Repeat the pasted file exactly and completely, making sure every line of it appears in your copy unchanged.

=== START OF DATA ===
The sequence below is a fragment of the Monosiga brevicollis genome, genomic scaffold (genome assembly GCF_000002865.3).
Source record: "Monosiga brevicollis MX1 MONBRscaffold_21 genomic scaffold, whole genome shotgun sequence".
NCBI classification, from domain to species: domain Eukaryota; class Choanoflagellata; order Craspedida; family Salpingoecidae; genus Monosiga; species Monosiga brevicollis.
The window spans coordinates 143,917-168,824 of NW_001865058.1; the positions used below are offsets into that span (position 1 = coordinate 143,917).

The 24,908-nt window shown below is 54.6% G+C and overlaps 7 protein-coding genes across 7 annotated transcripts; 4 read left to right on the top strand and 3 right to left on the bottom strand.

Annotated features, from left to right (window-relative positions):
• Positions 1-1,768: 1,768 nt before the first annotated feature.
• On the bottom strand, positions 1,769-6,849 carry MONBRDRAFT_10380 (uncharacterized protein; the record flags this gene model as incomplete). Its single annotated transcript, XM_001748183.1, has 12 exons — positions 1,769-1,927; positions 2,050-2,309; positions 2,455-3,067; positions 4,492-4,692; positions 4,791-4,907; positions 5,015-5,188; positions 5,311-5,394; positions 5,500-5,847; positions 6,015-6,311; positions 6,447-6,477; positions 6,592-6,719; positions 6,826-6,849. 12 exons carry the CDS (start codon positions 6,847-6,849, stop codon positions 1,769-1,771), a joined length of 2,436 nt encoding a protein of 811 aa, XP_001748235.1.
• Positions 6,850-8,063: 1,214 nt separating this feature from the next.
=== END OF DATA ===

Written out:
The sequence below is a fragment of the Monosiga brevicollis genome, genomic scaffold (genome assembly GCF_000002865.3).
Source record: "Monosiga brevicollis MX1 MONBRscaffold_21 genomic scaffold, whole genome shotgun sequence".
NCBI classification, from domain to species: domain Eukaryota; class Choanoflagellata; order Craspedida; family Salpingoecidae; genus Monosiga; species Monosiga brevicollis.
The window spans coordinates 143,917-168,824 of NW_001865058.1; the positions used below are offsets into that span (position 1 = coordinate 143,917).

The 24,908-nt window shown below is 54.6% G+C and overlaps 7 protein-coding genes across 7 annotated transcripts; 4 read left to right on the top strand and 3 right to left on the bottom strand.

Annotated features, from left to right (window-relative positions):
• Positions 1-1,768: 1,768 nt before the first annotated feature.
• On the bottom strand, positions 1,769-6,849 carry MONBRDRAFT_10380 (uncharacterized protein; the record flags this gene model as incomplete). Its single annotated transcript, XM_001748183.1, has 12 exons — positions 1,769-1,927; positions 2,050-2,309; positions 2,455-3,067; positions 4,492-4,692; positions 4,791-4,907; positions 5,015-5,188; positions 5,311-5,394; positions 5,500-5,847; positions 6,015-6,311; positions 6,447-6,477; positions 6,592-6,719; positions 6,826-6,849. 12 exons carry the CDS (start codon positions 6,847-6,849, stop codon positions 1,769-1,771), a joined length of 2,436 nt encoding a protein of 811 aa, XP_001748235.1.
• Positions 6,850-8,063: 1,214 nt separating this feature from the next.